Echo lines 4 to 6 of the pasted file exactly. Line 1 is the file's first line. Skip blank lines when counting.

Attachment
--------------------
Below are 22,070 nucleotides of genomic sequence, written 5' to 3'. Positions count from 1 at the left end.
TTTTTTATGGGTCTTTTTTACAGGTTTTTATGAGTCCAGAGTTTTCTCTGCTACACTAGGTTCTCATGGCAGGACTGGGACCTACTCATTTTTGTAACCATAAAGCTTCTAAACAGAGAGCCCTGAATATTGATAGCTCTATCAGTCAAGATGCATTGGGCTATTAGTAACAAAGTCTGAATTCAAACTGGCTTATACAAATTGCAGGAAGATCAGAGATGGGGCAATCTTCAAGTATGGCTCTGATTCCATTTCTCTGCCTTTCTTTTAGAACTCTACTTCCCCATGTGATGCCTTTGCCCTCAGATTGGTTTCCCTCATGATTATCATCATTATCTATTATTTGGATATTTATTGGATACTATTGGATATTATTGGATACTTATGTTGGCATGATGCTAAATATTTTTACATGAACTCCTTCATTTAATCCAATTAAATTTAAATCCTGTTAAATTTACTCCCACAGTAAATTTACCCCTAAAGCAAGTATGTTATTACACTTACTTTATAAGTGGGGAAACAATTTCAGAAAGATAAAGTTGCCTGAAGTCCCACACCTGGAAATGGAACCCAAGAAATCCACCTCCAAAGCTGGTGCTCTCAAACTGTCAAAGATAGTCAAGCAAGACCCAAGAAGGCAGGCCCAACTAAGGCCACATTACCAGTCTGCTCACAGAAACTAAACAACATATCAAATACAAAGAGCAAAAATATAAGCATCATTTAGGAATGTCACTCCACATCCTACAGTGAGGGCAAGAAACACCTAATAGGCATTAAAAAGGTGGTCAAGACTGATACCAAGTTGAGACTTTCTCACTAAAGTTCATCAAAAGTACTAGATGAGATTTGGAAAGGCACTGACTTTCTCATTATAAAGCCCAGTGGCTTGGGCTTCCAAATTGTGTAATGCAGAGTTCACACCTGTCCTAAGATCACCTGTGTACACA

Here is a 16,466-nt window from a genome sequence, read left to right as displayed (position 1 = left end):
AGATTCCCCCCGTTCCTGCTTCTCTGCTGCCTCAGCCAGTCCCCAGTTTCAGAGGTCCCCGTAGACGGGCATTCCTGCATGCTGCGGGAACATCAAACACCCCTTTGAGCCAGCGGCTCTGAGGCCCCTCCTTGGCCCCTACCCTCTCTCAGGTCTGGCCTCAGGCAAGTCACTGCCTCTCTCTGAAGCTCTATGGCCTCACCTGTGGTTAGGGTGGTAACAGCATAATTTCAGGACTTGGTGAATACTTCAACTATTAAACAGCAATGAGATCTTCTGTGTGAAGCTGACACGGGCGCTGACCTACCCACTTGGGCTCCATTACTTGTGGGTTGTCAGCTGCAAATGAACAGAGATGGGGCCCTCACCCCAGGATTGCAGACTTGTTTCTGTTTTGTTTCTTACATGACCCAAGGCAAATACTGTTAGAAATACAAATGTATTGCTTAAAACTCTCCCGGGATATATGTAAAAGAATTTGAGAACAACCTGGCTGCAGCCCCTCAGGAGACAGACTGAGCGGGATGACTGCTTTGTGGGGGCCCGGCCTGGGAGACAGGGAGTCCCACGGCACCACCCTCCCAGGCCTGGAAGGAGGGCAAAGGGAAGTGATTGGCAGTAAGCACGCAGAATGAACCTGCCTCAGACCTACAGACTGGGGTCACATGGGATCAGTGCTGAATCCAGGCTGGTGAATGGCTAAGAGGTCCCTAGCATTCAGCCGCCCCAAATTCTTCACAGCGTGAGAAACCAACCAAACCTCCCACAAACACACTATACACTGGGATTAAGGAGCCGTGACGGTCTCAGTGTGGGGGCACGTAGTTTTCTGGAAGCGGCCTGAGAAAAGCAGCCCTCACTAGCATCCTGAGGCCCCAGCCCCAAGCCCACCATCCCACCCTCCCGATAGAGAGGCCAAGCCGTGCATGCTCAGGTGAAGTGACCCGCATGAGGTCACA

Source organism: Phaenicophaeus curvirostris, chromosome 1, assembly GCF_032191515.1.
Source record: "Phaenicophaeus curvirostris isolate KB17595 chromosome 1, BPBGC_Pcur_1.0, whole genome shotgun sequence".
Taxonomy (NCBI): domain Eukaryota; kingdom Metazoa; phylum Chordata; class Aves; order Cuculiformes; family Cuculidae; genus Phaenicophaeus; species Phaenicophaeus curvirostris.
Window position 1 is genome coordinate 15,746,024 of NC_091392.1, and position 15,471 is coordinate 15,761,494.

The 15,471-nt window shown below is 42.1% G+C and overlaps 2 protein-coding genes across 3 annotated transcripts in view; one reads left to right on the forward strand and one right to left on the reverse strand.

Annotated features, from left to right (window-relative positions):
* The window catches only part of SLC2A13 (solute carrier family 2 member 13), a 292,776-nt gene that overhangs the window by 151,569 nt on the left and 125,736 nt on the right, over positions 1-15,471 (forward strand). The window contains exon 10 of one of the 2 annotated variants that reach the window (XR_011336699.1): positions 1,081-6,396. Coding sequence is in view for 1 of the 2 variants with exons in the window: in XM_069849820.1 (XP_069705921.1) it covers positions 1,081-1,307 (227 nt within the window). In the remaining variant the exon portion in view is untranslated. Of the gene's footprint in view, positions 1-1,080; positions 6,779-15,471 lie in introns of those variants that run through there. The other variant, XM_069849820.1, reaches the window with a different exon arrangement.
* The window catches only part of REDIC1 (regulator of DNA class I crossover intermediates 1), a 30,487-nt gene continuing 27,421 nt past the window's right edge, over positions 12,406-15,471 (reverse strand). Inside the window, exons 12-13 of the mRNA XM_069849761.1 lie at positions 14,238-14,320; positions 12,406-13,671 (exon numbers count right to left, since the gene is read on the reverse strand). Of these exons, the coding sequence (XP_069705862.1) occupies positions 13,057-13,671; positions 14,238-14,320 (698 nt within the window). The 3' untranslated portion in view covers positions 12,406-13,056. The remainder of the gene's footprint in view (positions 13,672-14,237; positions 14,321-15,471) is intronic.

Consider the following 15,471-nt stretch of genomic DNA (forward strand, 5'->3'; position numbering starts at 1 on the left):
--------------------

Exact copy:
AGATTCCCCCCGTTCCTGCTTCTCTGCTGCCTCAGCCAGTCCCCAGTTTCAGAGGTCCCCGTAGACGGGCATTCCTGCATGCTGCGGGAACATCAAACACCCCTTTGAGCCAGCGGCTCTGAGGCCCCTCCTTGGCCCCTACCCTCTCTCAGGTCTGGCCTCAGGCAAGTCACTGCCTCTCTCTGAAGCTCTATGGCCTCACCTGTGGTTAGGGTGGTAACAGCATAATTTCAGGACTTGGTGAATACTTCAACTATTAAACAGCAATGAGATCTTCTGTGTGAAGCTGACACGGGCGCTGACCTACCCACTTGGGCTCCATTACTTGTGGGTTGTCAGCTGCAAATGAACAGAGATGGGGCCCTCACCCCAGGATTGCAGACTTGTTTCTGTTTTGTTTCTTACATGACCCAAGGCAAATACTGTTAGAAATACAAATGTATTGCTTAAAACTCTCCCGGGATATATGTAAAAGAATTTGAGAACAACCTGGCTGCAGCCCCTCAGGAGACAGACTGAGCGGGATGACTGCTTTGTGGGGGCCCGGCCTGGGAGACAGGGAGTCCCACGGCACCACCCTCCCAGGCCTGGAAGGAGGGCAAAGGGAAGTGATTGGCAGTAAGCACGCAGAATGAACCTGCCTCAGACCTACAGACTGGGGTCACATGGGATCAGTGCTGAATCCAGGCTGGTGAATGGCTAAGAGGTCCCTAGCATTCAGCCGCCCCAAATTCTTCACAGCGTGAGAAACCAACCAAACCTCCCACAAACACACTATACACTGGGATTAAGGAGCCGTGACGGTCTCAGTGTGGGGGCACGTAGTTTTCTGGAAGCGGCCTGAGAAAAGCAGCCCTCACTAGCATCCTGAGGCCCCAGCCCCAAGCCCACCATCCCACCCTCCCGATAGAGAGGCCAAGCCGTGCATGCTCAGGTGAAGTGACCCGCATGAGGTCACA

Source organism: Phaenicophaeus curvirostris, chromosome 1, assembly GCF_032191515.1.
Source record: "Phaenicophaeus curvirostris isolate KB17595 chromosome 1, BPBGC_Pcur_1.0, whole genome shotgun sequence".